John circles back to the topic of assurance of salvation. Our task as believers is not only to believe and evangelize others into a saving faith, but to help each other grow and persevere in faith. Our human nature can be prone to drift toward unbelief, distracted by the world and drawn into sin. It is not less important to keep the soul, than it is to "convert" it. Previously John gave tests such as faith in Jesus, love for God, and love toward others to confirm true Christianity.

"Confidence" (Παρῥησια) means boldness (liberty and access of speech). We take for granted how amazing it is that we can even approach God with any request. Imagine if I decided to ask the president to forgive my federal student loans and tried to walk over to see him in the Oval Office. Not only would I still have my debt, I would probably do some jail time! Yet we often approach God flippantly.

God will answer our prayers according to His will, and we should not to wish to receive anything contrary to what he judges best. We know from Scripture that certain things will always be granted if sought in a proper manner: forgiveness of sin, sanctification of our souls, comfort in trials, the fruit of the Spirit, wisdom in all situations, and eternal life. We are not always the best judges of what would be best for us. Though we may not immediately “see” that the prayer is answered we can be assured that it was not disregarded.

We can know the will of God often through looking at our life and desires through the lens of Scripture. It may also take spiritual maturity and discernment. Often it takes hindsight to understand why a situation was a certain way, and even then we will not understand everything this side of heaven.  We should view prayer as a way not to get what we want, but what God wants. Prayer is a way to change our hearts into images of His.

Friday, November 25, 2011

1 John 5:1-12 Sermon Snippets

MacArthur (1, 2)
These... verses... direct our attention to this issue of being an overcomer... We need to view ourselves as overcomers. The word here for overcomes, nikaoin, means to conquer, to win, to defeat, to gain victory... from which we get the word Nike. The Greeks loved the word nike. They actually had a goddess by the name of Nike, and this was the goddess of victory, the goddess of triumph. And the Greeks actually believed that victory could not be achieved by mortals, but only by the gods. Only the gods were ultimately unconquerable... They were the only ones who could conquer and become unconquerable. For men, there might be a triumph here and a triumph there, but there would also be mingled in between defeat and failure. Only the gods could reach the level of being unconquerable.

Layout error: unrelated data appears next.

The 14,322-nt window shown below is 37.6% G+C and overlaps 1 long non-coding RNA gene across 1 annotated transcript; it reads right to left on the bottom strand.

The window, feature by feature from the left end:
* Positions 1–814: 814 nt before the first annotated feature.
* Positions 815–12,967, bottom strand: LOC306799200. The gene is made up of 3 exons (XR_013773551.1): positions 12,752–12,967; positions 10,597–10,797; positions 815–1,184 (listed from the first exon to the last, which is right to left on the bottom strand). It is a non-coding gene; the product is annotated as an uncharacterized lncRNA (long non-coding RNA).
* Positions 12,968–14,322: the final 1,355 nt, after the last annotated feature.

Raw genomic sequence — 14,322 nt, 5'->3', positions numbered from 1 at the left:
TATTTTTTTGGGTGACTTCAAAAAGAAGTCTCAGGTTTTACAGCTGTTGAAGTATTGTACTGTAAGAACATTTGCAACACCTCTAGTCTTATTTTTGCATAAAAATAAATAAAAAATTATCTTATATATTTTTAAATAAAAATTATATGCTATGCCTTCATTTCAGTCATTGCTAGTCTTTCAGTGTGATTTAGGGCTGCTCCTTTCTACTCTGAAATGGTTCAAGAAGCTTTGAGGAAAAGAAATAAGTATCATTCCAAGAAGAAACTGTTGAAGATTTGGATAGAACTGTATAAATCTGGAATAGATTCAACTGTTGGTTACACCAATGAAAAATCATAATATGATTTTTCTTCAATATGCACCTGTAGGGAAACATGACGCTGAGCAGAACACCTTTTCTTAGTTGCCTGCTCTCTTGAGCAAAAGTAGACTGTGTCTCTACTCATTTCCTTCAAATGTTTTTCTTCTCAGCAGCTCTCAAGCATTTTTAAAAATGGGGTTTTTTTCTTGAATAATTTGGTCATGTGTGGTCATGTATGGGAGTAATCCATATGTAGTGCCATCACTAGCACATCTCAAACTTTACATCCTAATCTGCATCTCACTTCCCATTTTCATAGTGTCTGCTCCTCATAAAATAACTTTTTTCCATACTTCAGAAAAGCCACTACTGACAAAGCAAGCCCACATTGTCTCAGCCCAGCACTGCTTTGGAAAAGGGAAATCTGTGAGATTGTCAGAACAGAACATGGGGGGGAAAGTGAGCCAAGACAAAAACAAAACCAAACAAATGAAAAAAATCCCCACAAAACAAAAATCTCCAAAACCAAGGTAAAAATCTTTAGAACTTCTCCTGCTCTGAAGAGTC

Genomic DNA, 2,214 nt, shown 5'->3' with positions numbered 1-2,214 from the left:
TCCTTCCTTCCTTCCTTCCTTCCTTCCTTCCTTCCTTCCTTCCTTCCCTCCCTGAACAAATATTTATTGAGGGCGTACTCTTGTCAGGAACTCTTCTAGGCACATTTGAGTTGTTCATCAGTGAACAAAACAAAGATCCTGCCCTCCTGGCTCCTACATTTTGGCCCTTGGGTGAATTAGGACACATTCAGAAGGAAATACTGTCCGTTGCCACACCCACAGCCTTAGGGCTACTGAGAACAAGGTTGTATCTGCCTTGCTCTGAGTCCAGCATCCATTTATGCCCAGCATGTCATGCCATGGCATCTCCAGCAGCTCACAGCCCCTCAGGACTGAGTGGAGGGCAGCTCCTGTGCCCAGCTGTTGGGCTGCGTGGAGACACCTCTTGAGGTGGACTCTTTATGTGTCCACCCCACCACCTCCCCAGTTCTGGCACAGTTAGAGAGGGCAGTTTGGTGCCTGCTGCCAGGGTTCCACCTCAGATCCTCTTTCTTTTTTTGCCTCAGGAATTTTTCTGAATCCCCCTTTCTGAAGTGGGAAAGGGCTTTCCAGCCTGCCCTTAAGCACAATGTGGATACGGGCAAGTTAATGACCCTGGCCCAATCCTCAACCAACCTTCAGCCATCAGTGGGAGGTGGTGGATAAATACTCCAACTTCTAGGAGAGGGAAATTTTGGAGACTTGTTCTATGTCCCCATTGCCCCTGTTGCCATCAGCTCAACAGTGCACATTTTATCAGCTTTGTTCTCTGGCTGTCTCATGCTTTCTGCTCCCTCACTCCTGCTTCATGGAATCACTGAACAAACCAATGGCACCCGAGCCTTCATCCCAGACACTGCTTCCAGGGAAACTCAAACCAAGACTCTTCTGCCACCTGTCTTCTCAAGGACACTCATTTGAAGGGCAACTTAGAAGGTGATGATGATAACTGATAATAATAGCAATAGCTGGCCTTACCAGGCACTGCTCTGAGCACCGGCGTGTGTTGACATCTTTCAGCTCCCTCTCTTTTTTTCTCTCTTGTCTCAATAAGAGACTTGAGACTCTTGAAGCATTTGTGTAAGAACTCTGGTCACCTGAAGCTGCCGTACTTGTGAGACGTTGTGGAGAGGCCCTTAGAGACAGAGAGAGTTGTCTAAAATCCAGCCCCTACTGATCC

Playing against the background of that kind of thinking in the ancient times, it was a pretty stunning thing to assign to Christians the kind of unconquerability that belonged only to the gods in that culture. We like that word even in English. The United States military forces have for many, many years called their missiles Nike Missiles. And then of course we have Nike shoes that are supposed to lead you to triumph in whatever athletic endeavor you're engaged in.

The word is used by our Lord Jesus Himself in John 16:33, He uses the verb form when He says, "In this world you shall have tribulation, be of good cheer, I have overcome the world." I have won out in conflict with the world. I have defeated the world. I have conquered the world. I am the victor over the world. And, of course, there is a form of that word used in one of our most favorite portions of Scripture, Romans chapter 8. At the close of that great eighth chapter where Paul is speaking about the unconquerable position of Christians in Christ, he says, verse 37, "In all these things we are more than conquerors," that's the Authorized. The NAS says, "We overwhelmingly conquer through Him who loved us." Paul says, "We're not just overcomers, we're not just nike... he compounds the word and adds huper which would be in English saying, "We're super-conquerors. We are the ultimate conquerors..." We are, to put it another way, invincible, unconquerable. So much that, "Neither death, nor life, nor angels, nor principalities, nor things present, nor things to come, nor powers, nor height, nor depth, or any other created thing shall be able to separate us from the love of God which is in Christ Jesus our Lord." There is nothing that can conquer us, not tribulation, distress, persecution, famine, nakedness, peril, or sword. We are super-conquerors. We are the unconquerable. We are the overcomers...

First of all, at the point of our salvation and from then on we have become super conquerors of Satan... We have overcome the evil one... Not only have we become overcomes of Satan as powerful as he is, but we have become overcomers in the realm of life as well. That is, we have overcome death. I think the most notable portion of Scripture that speaks to that is 1 Corinthians 15:54... "Death is swallowed up in victory. O, death, where is your sting." The sting of death is sin, the power of sin is the law but thanks be to God that gives us the victory through our Lord Jesus Christ...